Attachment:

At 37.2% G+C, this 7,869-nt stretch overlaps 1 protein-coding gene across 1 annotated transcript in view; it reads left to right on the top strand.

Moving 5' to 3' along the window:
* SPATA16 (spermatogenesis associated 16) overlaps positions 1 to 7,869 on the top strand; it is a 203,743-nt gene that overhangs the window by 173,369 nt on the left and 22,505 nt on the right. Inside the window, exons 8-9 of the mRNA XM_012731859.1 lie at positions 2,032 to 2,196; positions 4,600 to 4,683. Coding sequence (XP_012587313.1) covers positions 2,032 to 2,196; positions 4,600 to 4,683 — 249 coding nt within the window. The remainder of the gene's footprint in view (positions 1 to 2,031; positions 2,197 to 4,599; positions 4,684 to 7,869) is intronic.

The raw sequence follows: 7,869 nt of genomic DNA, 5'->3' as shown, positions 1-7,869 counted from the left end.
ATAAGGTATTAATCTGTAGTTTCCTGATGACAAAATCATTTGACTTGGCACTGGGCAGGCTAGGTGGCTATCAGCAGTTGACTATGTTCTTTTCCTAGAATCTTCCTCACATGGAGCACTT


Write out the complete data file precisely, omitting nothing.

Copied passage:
At 37.2% G+C, this 7,869-nt stretch overlaps 1 protein-coding gene across 1 annotated transcript in view; it reads left to right on the top strand.

Moving 5' to 3' along the window:
* SPATA16 (spermatogenesis associated 16) overlaps positions 1 to 7,869 on the top strand; it is a 203,743-nt gene that overhangs the window by 173,369 nt on the left and 22,505 nt on the right. Inside the window, exons 8-9 of the mRNA XM_012731859.1 lie at positions 2,032 to 2,196; positions 4,600 to 4,683. Coding sequence (XP_012587313.1) covers positions 2,032 to 2,196; positions 4,600 to 4,683 — 249 coding nt within the window. The remainder of the gene's footprint in view (positions 1 to 2,031; positions 2,197 to 4,599; positions 4,684 to 7,869) is intronic.

The raw sequence follows: 7,869 nt of genomic DNA, 5'->3' as shown, positions 1-7,869 counted from the left end.
ATAAGGTATTAATCTGTAGTTTCCTGATGACAAAATCATTTGACTTGGCACTGGGCAGGCTAGGTGGCTATCAGCAGTTGACTATGTTCTTTTCCTAGAATCTTCCTCACATGGAGCACTT